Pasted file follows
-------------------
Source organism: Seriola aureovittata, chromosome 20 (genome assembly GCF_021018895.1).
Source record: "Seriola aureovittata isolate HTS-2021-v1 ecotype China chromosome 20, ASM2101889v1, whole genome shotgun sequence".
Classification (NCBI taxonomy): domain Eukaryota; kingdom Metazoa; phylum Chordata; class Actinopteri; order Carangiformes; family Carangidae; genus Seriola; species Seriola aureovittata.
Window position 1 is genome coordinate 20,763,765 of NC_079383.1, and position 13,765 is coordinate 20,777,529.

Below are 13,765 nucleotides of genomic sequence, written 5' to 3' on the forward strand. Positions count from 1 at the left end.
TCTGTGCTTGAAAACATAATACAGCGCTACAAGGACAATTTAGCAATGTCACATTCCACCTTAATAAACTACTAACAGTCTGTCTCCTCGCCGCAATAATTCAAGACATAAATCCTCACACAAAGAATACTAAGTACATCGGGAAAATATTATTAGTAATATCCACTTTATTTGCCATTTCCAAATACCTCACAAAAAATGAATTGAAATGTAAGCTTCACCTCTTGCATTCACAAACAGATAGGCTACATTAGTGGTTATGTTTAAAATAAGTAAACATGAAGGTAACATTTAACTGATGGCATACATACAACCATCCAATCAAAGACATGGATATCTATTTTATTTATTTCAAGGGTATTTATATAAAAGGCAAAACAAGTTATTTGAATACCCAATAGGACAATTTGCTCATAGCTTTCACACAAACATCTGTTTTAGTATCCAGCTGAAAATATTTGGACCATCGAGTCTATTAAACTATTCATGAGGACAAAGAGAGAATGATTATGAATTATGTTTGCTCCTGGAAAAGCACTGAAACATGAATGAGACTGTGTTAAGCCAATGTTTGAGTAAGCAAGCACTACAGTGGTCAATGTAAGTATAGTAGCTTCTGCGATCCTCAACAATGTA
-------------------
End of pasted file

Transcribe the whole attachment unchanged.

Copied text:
Source organism: Seriola aureovittata, chromosome 20 (genome assembly GCF_021018895.1).
Source record: "Seriola aureovittata isolate HTS-2021-v1 ecotype China chromosome 20, ASM2101889v1, whole genome shotgun sequence".
Classification (NCBI taxonomy): domain Eukaryota; kingdom Metazoa; phylum Chordata; class Actinopteri; order Carangiformes; family Carangidae; genus Seriola; species Seriola aureovittata.
Window position 1 is genome coordinate 20,763,765 of NC_079383.1, and position 13,765 is coordinate 20,777,529.

Below are 13,765 nucleotides of genomic sequence, written 5' to 3' on the forward strand. Positions count from 1 at the left end.
TCTGTGCTTGAAAACATAATACAGCGCTACAAGGACAATTTAGCAATGTCACATTCCACCTTAATAAACTACTAACAGTCTGTCTCCTCGCCGCAATAATTCAAGACATAAATCCTCACACAAAGAATACTAAGTACATCGGGAAAATATTATTAGTAATATCCACTTTATTTGCCATTTCCAAATACCTCACAAAAAATGAATTGAAATGTAAGCTTCACCTCTTGCATTCACAAACAGATAGGCTACATTAGTGGTTATGTTTAAAATAAGTAAACATGAAGGTAACATTTAACTGATGGCATACATACAACCATCCAATCAAAGACATGGATATCTATTTTATTTATTTCAAGGGTATTTATATAAAAGGCAAAACAAGTTATTTGAATACCCAATAGGACAATTTGCTCATAGCTTTCACACAAACATCTGTTTTAGTATCCAGCTGAAAATATTTGGACCATCGAGTCTATTAAACTATTCATGAGGACAAAGAGAGAATGATTATGAATTATGTTTGCTCCTGGAAAAGCACTGAAACATGAATGAGACTGTGTTAAGCCAATGTTTGAGTAAGCAAGCACTACAGTGGTCAATGTAAGTATAGTAGCTTCTGCGATCCTCAACAATGTA